Catie Sessions, 31, an office manager, and Tyler Thomas, 28, vice president at Technical Plating, plan to get married at Hana Maui Resort on March 2, 2024 in a destination wedding. They live in Woodbury, Minn. Though it’s seven months away, Ms. Sessions and her planner, Ms. Pletcher, have already coordinated changes to the itinerary. The couple canceled their joint bachelor-bachelorette party set for Lahaina, but they are keeping the wedding on the east side of the island as scheduled.
“Taking the wedding away is taking money away,” Ms. Sessions said. “There are so many other beautiful places on the island.”
As she adapts plans, Ms. Sessions said they are trimming costs to give a portion of their wedding budget in cash to yet-to-be chosen local organizations helping the community rebuild.
Vendors are also jumping in to help out each other. Los Angeles-based photographer Chris J. Evans, who has a team of 16 people on Maui for Hawaiian weddings, hosted a gear drive for photography and videography donations. He shipped more than $100,000 worth of equipment to local photographers.
The idea, he said, was to give them the equipment needed to complete jobs while they put their lives back together — the average photographer needs about $20,000 worth of cameras, lights, flashes, drones and other gear.
“There are still jobs that are happening so they needed cameras in hand,” Mr. Evans said.
Bre Cummins, who owns Bre Jane Photography, has also been coordinating with local vendors. A resident of Lahaina herself, she has been organizing donations of everything from food to toilet paper, and sharing information from nonprofits about aid support.
Through a friend in San Francisco, she secured three Starlink kits from SpaceX to bring necessary internet to the west side of the island. But she has also gone back to work, flying to Lanai to shoot a wedding at the Four Seasons Resort, and set to photograph a wedding in Oahu in early September.
“I checked in with myself and the decision to go forward with shoots comes from a grounded place,” Ms. Cummins said. “My only hesitation was that I wanted to continue helping those who lost everything. But moving forward and capturing positive emotions is to be of service.”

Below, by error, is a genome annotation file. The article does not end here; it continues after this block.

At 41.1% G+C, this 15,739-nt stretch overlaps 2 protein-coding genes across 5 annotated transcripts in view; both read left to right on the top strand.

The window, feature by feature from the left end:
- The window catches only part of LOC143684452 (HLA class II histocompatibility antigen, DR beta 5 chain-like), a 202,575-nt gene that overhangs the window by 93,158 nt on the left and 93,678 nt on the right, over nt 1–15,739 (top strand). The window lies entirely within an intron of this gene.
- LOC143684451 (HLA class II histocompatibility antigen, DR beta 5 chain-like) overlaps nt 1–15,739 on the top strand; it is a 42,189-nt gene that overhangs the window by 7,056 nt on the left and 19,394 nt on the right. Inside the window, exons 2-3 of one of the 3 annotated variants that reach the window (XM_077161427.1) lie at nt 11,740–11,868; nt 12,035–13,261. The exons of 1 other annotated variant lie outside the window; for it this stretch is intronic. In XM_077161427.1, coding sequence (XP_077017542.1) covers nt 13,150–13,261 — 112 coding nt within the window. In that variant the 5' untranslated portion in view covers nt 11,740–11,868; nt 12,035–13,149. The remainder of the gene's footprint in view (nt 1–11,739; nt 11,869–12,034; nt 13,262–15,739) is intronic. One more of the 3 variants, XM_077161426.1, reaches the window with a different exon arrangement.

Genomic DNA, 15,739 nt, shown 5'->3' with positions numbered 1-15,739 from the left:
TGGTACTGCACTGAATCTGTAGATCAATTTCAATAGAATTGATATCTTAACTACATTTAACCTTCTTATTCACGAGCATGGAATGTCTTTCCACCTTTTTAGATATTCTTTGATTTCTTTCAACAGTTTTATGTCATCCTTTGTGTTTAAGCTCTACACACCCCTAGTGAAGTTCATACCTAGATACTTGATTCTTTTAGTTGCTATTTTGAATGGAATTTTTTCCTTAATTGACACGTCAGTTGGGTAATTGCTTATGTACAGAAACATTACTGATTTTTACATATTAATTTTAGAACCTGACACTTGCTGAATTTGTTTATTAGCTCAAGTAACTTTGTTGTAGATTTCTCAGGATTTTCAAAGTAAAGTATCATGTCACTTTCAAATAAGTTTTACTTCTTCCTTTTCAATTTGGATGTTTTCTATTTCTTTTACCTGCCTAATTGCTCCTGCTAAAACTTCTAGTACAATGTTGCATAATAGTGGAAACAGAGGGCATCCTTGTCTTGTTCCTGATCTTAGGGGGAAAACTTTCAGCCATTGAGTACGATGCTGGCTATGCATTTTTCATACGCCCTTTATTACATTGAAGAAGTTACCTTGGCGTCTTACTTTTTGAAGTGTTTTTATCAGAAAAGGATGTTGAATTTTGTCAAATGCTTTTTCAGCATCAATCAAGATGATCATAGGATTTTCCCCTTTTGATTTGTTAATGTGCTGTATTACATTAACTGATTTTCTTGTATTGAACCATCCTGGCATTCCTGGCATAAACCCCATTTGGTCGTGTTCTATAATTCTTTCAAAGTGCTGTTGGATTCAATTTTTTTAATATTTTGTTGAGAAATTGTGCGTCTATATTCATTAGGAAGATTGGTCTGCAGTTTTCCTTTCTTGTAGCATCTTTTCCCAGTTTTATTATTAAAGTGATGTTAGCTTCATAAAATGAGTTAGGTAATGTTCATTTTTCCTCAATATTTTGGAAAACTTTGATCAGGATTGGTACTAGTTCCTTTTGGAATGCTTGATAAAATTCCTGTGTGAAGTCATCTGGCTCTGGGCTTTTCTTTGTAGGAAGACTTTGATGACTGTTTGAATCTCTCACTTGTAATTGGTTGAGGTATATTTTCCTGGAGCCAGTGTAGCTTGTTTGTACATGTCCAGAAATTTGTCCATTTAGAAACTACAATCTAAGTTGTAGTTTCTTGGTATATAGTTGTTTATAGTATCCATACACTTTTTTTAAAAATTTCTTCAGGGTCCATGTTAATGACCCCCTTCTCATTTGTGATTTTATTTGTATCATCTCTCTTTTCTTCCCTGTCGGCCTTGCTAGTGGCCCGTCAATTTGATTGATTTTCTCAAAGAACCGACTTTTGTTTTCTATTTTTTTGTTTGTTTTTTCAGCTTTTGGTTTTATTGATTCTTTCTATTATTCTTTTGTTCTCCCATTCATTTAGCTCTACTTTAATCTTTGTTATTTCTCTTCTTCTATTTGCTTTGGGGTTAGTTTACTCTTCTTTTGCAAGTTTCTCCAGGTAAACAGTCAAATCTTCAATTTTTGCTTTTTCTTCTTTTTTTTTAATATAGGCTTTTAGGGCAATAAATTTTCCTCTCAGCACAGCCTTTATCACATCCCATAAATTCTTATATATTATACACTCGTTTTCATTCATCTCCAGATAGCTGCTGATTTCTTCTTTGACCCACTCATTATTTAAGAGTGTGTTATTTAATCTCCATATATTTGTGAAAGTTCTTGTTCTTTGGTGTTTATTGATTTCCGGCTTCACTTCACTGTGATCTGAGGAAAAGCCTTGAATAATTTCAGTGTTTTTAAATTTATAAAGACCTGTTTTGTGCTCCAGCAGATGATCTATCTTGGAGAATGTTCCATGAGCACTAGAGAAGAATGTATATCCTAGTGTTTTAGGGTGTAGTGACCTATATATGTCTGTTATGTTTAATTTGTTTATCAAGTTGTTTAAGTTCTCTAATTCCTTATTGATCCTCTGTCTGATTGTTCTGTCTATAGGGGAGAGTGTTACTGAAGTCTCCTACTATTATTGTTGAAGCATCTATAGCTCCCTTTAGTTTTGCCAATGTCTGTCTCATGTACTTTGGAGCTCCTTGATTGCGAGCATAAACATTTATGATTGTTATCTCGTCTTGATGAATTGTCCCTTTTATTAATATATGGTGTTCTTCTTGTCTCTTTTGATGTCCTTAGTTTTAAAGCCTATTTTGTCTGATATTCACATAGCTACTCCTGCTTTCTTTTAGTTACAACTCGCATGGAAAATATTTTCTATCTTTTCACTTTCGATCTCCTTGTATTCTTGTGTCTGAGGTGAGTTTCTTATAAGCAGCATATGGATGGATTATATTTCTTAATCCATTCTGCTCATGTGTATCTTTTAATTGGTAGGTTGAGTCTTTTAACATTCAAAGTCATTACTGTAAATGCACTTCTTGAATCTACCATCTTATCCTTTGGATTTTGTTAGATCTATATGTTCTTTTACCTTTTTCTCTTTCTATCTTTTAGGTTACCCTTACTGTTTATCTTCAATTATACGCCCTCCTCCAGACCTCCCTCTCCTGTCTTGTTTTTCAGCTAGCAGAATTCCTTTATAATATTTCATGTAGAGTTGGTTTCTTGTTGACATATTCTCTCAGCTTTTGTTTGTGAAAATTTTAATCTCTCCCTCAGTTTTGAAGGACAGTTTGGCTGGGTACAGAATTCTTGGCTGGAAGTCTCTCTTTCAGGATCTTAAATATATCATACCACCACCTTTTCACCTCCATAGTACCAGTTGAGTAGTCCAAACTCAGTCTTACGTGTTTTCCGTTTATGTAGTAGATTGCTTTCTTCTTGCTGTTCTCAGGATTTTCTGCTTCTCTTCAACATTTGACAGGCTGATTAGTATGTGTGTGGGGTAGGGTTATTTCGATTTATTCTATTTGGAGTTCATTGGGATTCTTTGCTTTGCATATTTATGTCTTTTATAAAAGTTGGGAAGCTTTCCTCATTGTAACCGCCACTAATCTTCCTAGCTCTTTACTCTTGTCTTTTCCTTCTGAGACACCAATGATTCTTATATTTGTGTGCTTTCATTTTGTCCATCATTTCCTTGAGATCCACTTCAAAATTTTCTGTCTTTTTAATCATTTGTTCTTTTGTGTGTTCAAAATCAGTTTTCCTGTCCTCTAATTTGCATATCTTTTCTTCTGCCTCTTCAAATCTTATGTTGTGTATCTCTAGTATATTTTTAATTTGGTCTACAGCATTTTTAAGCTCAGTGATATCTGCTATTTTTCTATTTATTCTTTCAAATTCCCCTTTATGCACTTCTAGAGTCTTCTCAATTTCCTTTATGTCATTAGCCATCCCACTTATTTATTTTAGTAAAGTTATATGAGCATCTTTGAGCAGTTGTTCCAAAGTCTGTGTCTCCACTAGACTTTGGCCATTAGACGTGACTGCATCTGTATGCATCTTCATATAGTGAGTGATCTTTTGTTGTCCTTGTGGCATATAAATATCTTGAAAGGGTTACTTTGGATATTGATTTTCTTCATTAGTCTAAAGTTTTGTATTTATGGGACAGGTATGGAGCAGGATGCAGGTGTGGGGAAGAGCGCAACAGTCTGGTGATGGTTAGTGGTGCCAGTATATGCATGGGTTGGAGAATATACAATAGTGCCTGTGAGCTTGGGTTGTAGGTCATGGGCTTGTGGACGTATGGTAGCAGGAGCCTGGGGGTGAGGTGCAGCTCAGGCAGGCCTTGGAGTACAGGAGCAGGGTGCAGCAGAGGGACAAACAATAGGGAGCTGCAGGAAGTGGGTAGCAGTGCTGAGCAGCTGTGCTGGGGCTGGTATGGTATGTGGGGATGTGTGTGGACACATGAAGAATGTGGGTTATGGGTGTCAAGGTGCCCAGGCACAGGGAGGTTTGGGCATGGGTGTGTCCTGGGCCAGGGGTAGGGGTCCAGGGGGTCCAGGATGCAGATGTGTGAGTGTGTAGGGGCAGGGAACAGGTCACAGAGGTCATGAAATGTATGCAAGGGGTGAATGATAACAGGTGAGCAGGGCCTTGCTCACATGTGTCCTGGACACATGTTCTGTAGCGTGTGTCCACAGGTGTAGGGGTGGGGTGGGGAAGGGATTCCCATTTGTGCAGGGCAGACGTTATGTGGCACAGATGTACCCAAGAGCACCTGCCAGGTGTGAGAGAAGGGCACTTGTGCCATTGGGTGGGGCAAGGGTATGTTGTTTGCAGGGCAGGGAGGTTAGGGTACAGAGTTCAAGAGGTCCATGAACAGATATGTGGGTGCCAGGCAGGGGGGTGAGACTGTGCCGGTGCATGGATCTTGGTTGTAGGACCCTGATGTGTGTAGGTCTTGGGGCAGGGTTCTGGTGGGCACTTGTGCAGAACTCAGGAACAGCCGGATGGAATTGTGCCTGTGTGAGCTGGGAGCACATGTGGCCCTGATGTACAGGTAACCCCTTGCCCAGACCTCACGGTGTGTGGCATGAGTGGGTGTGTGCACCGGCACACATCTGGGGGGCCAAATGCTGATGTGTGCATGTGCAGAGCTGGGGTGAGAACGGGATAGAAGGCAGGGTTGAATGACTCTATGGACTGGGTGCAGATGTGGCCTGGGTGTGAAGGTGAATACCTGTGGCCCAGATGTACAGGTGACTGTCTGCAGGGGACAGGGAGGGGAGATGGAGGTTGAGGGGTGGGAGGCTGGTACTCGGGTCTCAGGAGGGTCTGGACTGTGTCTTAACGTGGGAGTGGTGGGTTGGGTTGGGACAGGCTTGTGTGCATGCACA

Kelsey Kiyota, 37, a program director, said she reached out to her Maui-based vendors for her January destination wedding at the Ritz-Carlton Kapalua, and they have all told her to keep her plans in place.
Ms. Kiyota lives in Erie, Colo., with her fiancé, Elliott Lin, 34, a project manager, and said they are no strangers to the devastation caused by wildfires. “We want to be respectful, so we have been leaning on our vendors to tell us what to do,” Ms. Kiyota said. “And they all want to be celebrating love.”
Ms. Russo said she is also moving forward with her Sept. 30 wedding, and local vendors, some that she didn’t even hire, are helping to ensure the wedding can go on. Sylvia Hamilton-Kerr, owner of Haiku Mill, in Haiku, Hawaii, is donating use of the historical venue to the couple. Matias Ezcurra offered to photograph the wedding for free. Ms. Russo’s makeup artist, Crystal Yokoyama, is doing her bridal look for free, and a close friend surprised Ms. Russo by buying her same wedding gown for her.
“We’ve been living our vows in reality going through such tragedy,” Ms. Russo said. “We’ve been grieving the loss of our home and of the expectations of our wedding, but you have to hold onto hope. I’m a believer that you can hold joy and gratitude amid excruciating pain.”